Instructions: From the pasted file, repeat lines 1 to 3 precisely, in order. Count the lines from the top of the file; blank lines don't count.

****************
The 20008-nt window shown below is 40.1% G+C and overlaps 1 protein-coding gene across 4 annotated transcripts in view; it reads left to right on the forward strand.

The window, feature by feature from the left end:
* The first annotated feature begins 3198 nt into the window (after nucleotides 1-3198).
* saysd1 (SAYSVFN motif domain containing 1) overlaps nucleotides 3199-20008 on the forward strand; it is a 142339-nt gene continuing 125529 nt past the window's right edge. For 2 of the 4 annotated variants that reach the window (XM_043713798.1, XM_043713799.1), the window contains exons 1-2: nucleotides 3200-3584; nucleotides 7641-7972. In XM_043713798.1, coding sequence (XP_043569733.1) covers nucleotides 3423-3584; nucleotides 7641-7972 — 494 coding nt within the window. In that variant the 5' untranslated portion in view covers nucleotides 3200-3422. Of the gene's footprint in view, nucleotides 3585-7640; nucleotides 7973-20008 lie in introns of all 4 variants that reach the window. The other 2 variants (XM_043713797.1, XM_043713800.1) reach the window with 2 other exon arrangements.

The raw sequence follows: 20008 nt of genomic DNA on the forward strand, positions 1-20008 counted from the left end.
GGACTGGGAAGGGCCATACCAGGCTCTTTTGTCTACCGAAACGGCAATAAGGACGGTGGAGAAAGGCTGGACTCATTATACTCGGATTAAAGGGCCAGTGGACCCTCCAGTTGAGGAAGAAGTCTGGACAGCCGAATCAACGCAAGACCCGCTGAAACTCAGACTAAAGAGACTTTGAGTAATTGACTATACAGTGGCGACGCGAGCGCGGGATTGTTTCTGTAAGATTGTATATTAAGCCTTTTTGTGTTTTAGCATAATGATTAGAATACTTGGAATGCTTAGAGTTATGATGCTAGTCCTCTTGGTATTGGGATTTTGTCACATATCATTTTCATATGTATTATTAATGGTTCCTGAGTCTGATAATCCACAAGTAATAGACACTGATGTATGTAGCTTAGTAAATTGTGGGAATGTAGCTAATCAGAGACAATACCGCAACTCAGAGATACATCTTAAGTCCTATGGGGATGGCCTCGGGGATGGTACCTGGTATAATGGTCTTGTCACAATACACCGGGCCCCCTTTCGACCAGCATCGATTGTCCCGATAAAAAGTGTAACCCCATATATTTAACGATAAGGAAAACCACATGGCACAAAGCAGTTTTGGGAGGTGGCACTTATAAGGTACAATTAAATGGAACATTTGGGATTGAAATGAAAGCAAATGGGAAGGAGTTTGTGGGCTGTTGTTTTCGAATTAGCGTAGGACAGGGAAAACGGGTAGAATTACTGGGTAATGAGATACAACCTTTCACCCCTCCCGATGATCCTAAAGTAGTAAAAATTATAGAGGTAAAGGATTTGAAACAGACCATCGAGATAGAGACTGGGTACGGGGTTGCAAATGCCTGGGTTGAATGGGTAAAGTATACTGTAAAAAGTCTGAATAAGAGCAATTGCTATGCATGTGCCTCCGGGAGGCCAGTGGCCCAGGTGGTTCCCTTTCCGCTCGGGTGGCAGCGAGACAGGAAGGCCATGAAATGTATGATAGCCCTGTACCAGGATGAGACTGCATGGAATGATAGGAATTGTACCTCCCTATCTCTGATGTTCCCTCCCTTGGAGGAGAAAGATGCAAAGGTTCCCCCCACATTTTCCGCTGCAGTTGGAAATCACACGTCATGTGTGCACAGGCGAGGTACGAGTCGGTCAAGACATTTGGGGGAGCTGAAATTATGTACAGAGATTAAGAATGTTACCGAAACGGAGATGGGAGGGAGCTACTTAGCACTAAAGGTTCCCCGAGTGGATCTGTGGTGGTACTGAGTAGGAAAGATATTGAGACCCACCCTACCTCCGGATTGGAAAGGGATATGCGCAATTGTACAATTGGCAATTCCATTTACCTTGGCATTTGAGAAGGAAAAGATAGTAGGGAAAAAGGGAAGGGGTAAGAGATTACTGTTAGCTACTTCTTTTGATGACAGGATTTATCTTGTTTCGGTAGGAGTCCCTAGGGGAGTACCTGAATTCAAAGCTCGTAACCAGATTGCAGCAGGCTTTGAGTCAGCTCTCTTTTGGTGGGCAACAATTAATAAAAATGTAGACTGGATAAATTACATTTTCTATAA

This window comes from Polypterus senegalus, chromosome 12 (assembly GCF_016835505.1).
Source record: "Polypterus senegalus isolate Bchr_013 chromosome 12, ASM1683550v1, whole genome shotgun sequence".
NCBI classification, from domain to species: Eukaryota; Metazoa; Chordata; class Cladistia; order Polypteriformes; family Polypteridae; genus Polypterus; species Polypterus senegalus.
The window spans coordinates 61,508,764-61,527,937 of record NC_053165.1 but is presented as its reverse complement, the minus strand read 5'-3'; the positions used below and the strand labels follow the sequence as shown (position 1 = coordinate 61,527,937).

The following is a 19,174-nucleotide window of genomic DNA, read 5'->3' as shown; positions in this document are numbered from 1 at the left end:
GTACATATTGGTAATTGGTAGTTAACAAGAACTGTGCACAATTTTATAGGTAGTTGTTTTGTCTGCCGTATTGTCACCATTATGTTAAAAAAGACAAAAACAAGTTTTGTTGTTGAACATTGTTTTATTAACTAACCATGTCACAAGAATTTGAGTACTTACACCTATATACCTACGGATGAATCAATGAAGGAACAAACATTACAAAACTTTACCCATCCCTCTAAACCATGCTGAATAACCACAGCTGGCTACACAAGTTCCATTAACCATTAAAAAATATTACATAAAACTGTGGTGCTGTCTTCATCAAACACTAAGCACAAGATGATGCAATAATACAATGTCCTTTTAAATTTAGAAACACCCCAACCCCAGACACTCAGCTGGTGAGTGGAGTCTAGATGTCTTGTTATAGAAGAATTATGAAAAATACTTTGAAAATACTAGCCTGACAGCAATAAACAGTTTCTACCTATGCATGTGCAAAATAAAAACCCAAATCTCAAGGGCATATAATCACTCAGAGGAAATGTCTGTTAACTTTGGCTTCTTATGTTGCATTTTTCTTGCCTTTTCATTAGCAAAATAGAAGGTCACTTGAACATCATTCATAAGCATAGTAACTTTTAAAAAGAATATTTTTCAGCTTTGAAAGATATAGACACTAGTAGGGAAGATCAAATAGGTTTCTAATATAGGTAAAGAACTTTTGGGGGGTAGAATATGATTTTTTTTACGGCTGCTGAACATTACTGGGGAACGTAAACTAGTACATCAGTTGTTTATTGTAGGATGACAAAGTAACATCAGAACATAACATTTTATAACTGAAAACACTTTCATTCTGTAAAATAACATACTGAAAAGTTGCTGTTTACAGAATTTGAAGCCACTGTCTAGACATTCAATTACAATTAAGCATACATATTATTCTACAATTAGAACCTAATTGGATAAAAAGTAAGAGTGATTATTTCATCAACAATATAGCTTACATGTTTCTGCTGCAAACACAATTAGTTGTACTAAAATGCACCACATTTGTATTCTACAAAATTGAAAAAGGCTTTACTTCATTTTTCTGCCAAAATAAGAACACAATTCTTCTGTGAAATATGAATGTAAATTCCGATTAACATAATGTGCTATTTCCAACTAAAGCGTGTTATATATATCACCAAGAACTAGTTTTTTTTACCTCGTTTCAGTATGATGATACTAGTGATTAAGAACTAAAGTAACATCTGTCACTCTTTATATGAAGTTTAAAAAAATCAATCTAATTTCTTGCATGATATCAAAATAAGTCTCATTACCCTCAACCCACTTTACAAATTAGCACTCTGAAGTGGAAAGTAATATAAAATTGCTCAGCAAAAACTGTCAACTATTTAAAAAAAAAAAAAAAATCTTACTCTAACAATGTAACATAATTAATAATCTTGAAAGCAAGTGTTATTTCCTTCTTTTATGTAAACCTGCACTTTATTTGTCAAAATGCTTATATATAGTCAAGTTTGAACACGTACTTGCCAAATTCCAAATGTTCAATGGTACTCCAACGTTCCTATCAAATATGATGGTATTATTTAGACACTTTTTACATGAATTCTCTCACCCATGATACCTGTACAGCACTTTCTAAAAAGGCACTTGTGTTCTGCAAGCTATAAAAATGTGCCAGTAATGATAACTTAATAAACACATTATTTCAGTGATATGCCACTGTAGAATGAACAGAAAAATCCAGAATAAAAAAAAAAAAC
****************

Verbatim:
The 20008-nt window shown below is 40.1% G+C and overlaps 1 protein-coding gene across 4 annotated transcripts in view; it reads left to right on the forward strand.

The window, feature by feature from the left end:
* The first annotated feature begins 3198 nt into the window (after nucleotides 1-3198).